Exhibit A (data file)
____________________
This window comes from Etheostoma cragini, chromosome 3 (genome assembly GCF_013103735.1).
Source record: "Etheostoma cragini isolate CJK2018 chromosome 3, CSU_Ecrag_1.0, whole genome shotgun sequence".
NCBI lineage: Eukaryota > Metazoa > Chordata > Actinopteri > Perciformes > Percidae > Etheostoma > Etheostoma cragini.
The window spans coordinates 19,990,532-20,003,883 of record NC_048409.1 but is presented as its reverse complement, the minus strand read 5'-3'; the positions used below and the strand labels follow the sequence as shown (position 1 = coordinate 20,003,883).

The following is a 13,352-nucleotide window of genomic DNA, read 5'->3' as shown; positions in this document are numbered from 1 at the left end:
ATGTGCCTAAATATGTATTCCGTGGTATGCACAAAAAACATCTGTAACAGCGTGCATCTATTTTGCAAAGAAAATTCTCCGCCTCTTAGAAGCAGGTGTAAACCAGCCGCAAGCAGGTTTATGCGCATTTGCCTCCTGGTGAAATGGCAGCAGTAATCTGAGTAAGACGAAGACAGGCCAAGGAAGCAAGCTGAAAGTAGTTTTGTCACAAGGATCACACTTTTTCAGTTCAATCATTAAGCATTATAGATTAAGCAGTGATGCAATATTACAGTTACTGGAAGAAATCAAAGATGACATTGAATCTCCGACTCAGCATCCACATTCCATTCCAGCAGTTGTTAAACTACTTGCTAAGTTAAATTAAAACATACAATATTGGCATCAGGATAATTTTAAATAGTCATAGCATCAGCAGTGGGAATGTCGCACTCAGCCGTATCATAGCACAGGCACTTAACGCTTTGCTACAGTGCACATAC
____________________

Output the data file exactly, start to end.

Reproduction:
This window comes from Etheostoma cragini, chromosome 3 (genome assembly GCF_013103735.1).
Source record: "Etheostoma cragini isolate CJK2018 chromosome 3, CSU_Ecrag_1.0, whole genome shotgun sequence".
NCBI lineage: Eukaryota > Metazoa > Chordata > Actinopteri > Perciformes > Percidae > Etheostoma > Etheostoma cragini.
The window spans coordinates 19,990,532-20,003,883 of record NC_048409.1 but is presented as its reverse complement, the minus strand read 5'-3'; the positions used below and the strand labels follow the sequence as shown (position 1 = coordinate 20,003,883).

The following is a 13,352-nucleotide window of genomic DNA, read 5'->3' as shown; positions in this document are numbered from 1 at the left end:
ATGTGCCTAAATATGTATTCCGTGGTATGCACAAAAAACATCTGTAACAGCGTGCATCTATTTTGCAAAGAAAATTCTCCGCCTCTTAGAAGCAGGTGTAAACCAGCCGCAAGCAGGTTTATGCGCATTTGCCTCCTGGTGAAATGGCAGCAGTAATCTGAGTAAGACGAAGACAGGCCAAGGAAGCAAGCTGAAAGTAGTTTTGTCACAAGGATCACACTTTTTCAGTTCAATCATTAAGCATTATAGATTAAGCAGTGATGCAATATTACAGTTACTGGAAGAAATCAAAGATGACATTGAATCTCCGACTCAGCATCCACATTCCATTCCAGCAGTTGTTAAACTACTTGCTAAGTTAAATTAAAACATACAATATTGGCATCAGGATAATTTTAAATAGTCATAGCATCAGCAGTGGGAATGTCGCACTCAGCCGTATCATAGCACAGGCACTTAACGCTTTGCTACAGTGCACATAC